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Old 07-18-2016   #11
 
Boulder, Colorado
Paddling Since: 1986
Join Date: Apr 2007
Posts: 184
Tons of folks are mediocre at this. The reason I suppose is lack of practice...In a standard day on the rio, there are perhaps a few minutes total that truly require being braced in your rowing seat. Totally not a knock on anyone, its just that a lot of the time sloppy bracing is adequate to get the job done.

The Basics:
Step 1: Get a Triangle! The three points on your triangle are your two feet and your tail bone. Each point needs something solid to push against and it can't slide around. Your tail bone could use a grippy surface, low back seat, gear pile, or angled board. Just sitting on a slippery cooler top is not the best. Feet can be in the corner of frame and rubber or one of those foot bar things. Just putting your feet on a bar where they can slide side to side is bad. A corner or pocket is good.

Step 2: Leg Press. Use your leg muscles to lock your lower body in place. You should feel secure bow to stern and port to stbd. Your knees shouldn't be up in the way of your oar handles on the return stroke, nor should your legs be fully extended. You now feel totally locked in and you are still in your seat ready to row. If you have move out of your seat to feel locked you are doing it wrong.

Step 3: Hands on the Oars and Blades in the Water. You should be pushing as you hit that wave or hole anyway. It is incredible how much stability the oars provide. It makes sense that this would help some, but the benefit is exponential. Maybe it's the engaged core. Whatever, it works. You will know you are doing all of these right because you will not be getting tossed around in the cockpit at whatever level whitewater starts to make you nervous.

Next steps:
Ok, now your boat is up at a 45 (which always feels like 90). Clearly it is time to highside. Your oars are no longer doing you much good (way up in the air or way underwater) so drop them. Have a bunch of reachable handholds picked out ahead of time in different directions. Grab one or two on the high side and haul yourself onto that tube while holding on tight. Try to move your feet and establish a new triangle with your feet and a hand as the points. Practicing requires intentionally getting worked in big holes, but you will be safer for it in the long term. For starters choose holes that have safe runouts.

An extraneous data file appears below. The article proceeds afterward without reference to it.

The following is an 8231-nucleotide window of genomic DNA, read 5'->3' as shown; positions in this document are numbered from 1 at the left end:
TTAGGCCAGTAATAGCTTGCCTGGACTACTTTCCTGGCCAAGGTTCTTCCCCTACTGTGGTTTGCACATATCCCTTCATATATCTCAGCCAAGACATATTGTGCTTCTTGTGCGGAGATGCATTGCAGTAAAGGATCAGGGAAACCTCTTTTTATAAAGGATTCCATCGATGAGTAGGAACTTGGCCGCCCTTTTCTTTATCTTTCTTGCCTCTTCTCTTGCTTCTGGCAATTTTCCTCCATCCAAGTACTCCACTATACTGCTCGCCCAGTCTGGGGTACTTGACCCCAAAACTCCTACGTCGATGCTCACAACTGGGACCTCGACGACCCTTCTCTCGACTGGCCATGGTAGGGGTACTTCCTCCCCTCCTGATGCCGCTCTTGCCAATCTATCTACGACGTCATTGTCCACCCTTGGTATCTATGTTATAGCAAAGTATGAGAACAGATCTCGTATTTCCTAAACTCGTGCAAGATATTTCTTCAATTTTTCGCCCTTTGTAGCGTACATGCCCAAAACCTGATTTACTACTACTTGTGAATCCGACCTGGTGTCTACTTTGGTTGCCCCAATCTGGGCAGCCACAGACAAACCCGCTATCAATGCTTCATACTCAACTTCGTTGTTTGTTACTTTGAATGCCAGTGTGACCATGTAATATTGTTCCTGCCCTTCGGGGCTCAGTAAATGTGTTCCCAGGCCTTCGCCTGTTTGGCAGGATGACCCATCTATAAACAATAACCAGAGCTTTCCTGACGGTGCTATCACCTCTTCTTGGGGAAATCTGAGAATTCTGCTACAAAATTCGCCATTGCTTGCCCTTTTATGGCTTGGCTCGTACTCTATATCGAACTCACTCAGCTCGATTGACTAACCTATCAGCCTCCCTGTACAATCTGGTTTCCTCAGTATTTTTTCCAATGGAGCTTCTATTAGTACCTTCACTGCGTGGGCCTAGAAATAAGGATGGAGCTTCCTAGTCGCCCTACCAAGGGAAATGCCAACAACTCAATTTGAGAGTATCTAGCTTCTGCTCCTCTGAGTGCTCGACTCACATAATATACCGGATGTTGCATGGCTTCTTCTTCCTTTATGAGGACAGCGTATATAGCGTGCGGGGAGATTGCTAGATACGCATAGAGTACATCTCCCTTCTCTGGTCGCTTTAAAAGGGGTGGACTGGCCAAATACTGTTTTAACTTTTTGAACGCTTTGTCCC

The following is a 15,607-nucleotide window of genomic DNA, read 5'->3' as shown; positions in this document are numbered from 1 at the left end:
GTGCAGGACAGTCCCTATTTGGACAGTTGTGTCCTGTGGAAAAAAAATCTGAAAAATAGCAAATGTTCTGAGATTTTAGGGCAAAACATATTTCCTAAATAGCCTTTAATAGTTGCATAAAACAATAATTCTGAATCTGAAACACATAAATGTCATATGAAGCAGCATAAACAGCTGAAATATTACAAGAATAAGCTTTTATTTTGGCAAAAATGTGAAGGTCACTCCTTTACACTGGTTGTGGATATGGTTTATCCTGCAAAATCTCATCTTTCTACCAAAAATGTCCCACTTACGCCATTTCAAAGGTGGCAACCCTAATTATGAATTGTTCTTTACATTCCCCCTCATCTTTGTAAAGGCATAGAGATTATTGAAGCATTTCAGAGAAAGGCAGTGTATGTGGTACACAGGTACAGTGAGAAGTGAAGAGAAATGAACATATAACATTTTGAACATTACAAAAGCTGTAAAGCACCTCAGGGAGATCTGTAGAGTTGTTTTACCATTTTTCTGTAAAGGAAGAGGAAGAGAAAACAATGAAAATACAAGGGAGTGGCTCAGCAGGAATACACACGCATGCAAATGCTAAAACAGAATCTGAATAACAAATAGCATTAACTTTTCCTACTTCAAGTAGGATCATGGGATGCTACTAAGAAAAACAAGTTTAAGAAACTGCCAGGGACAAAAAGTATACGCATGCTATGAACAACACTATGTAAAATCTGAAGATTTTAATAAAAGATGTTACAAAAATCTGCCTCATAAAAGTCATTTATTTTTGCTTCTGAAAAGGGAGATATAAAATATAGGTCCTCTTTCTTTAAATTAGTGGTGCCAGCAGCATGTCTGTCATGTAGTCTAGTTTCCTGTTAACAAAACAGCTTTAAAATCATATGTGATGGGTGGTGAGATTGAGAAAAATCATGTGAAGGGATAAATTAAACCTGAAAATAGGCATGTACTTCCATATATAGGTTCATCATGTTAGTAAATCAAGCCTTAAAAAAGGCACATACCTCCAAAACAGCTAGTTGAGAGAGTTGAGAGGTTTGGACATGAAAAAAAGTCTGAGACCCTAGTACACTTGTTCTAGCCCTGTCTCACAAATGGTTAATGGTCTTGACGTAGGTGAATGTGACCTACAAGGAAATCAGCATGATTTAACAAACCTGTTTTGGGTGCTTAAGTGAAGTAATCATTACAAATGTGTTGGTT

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Old 07-18-2016   #12
 
Stiff N' Wett's Avatar
 
Evergreen, Colorado
Paddling Since: 2003
Join Date: Feb 2010
Posts: 447
Good advice!! Drop the oars when your going into something real hairy?
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Old 07-18-2016   #13
 
k2andcannoli's Avatar
 
Denver, Colorado
Paddling Since: 2002
Join Date: Feb 2012
Posts: 670
I use a thwart on my play cat for a seat. The obvious disadvantage to this is a lack a back support, but I feel having a good forward lean, keeping your oars working, and getting a solid lock with your legs on the yoke or footbar negates alot of the need to lean back...really resting against your seat baxk is a very poor position, like back seat skiing. I choose the thwart over the seat for two main reasons; the thwart goes from tube to tube, I can highside without dropping my oars by just pushing me to one side or another with my legs. Additionally, the thwart rests on my bottom cross bar on my cat frame, this puts the thwart top roughly the same height as the top cross bar on the frame. This is a very easy way to bring your center of gravity lower, which has huge benefits for stability...additionally a lower seating position means your can run shorter oars.
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Old 07-18-2016   #14
 
East of the Pine beatle, Colorado
Join Date: Jan 2012
Posts: 1,363
I've thought of fabbing a T bar out of a strap and a thick dowel- that would go over my thighs, but only be held in place by my slightly bent knees. Secure it below the front of my seat. Auto eject, but secure and strong to brace against. Has anyone ever seen/tried something like this?

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Old 07-18-2016   #15
 
Join Date: Sep 2006
Posts: 1,137
Quote:
Originally Posted by Osseous View Post
I've thought of fabbing a T bar out of a strap and a thick dowel- that would go over my thighs, but only be held in place by my slightly bent knees. Secure it below the front of my seat. Auto eject, but secure and strong to brace against. Has anyone ever seen/tried something like this?

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Sounds like an entrapment issue.